Kyrie Irving & Susan Rice Show Why We Need Civic Engagement in a Fractured Country – #HometownChat


#HometownChat – “Smart Community, Special Service, Civic Dreams”

It’s been a wild ride since the Trump Administration rollout. There’ve been Executive Orders flying across his desk, twice as many as days of the week. The theme so far seems to be Make America Constipate Again. So Kyrie Irving and Susan Rice show us why we need civic engagement in a fractured country.

Irving recently spoke out on one of the hot button issues. He told ESPN he wants to be remembered for more than being a pro basketball player. He surprised many in saying he has Native American blood-lines in his upbringing. Meanwhile, Ambassador Rice’s thoughts on current affairs: “This is stone cold crazy.”

During the campaign one of Trump’s sons said running for President was a ‘step down’ for his father. It’s not clear if he meant step down in prestige or difficulty. So far it’s been more like a step down in empathy. Plus, his administration is ‘governing by crowd’ as if still campaigning as opposed to graciously serving. It’s still not clear whether Trump’s governing style is to disrupt even if having to destroy or destroy as a way to eventually disrupt.

One way to understand the rush of Executive Orders is seeing them as ‘love letters’ to his core supporters. But they’ve also been ‘chaos letters’ to the rest of the country. Over the short time in office Trump’s administration created a bond with Russia and a ‘beef’ with a majority of the American people.

So what else might Irving and Rice want to #LetThePeopleKnow about the Presidency and public service as a step up or step down? What’s the difference between governing as a campaign and governing to serve?  We’d like to see service from the White House to the heartland where:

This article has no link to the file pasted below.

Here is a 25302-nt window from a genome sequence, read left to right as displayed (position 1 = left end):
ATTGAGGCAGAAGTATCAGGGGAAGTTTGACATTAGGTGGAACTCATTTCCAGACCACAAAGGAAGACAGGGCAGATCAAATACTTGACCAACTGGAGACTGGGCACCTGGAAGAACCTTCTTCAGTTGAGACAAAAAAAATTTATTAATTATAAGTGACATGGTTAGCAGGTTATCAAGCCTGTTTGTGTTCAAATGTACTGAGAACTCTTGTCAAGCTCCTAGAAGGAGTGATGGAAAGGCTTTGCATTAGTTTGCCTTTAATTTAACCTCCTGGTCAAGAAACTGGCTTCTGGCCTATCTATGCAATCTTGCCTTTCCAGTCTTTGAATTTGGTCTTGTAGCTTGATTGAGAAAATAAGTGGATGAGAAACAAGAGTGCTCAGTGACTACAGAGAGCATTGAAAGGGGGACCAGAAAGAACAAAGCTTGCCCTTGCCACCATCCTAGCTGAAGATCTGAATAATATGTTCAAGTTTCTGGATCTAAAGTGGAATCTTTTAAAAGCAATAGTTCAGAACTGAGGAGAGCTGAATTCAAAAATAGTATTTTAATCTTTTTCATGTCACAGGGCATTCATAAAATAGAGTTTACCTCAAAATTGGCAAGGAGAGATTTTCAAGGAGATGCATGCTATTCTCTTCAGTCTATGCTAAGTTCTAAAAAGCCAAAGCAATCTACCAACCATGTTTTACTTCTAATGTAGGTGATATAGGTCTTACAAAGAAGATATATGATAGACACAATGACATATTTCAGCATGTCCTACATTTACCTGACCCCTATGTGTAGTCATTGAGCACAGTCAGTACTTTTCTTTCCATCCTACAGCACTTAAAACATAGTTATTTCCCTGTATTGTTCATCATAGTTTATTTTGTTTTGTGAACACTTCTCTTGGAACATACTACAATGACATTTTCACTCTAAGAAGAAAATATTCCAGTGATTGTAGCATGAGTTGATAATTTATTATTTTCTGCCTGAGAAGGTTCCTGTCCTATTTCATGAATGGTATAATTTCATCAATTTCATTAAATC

1. Politicians make policies and solve problems through net impact not just net service.
  2. Leaders make change their friend and purpose something for which they’re a fan.
  3. Communities make Martin Luther King Jr more than a city boulevard but also a social beat.
  4. Societies make people better not just make better things for people.

The term ‘net service’ means the number of years a person has worked for a company. Usually, the larger the net service the bigger the net pension. The general public isn’t as interested in a politician’s net service as they are in their net impact. They’re more concerned about net-value results than net ratings.

Experts wonder out loud if Trump is serious about solving problems. During the campaign and right up to now he’d repeatedly fall back to his old TV habits of ‘drama ratings,’ with a love for all the media attention coming his way. To some policy makers like Rice, his Executive Orders are starting to feel like ‘net crazy.’

Change is usually good for the better. For example the anti-Obama protests of the past opposed change in healthcare that helped people. But the recent days of anti-Trump protests oppose change in immigration that harm people. There’re important clues when campaigns about ‘change’ get a closer look.

Some leaders say ‘we do it this way, that’s how we do it.. period!’ Others say ‘we do it in new ways as a fresh way of doing it.. let’s go!’ If it weren’t for Steve Jobs saying ‘let’s go’ we’d not have iPhones, iTunes & iPads. However there’s bad ‘change’ leadership of letting ignorance look smarter than competence.

In cities all across the country you’ll find a block that surrounds Martin Luther King Jr Boulevard. From Harlem to Atlanta, these streets are significant to the heartbeat of the community. There’s a legacy to uphold and a dream to unfold. These streets are like military stripes in the life of community responders.

But military stripes can be viewed as net service as well as net impact. Kyrie Irving says he’s going to speak up more on issues, thus earning his stripes as an engaged citizen. That should give us reason to step up as well to earn our stripes not only as pop culture trend-setters but also as social change-makers.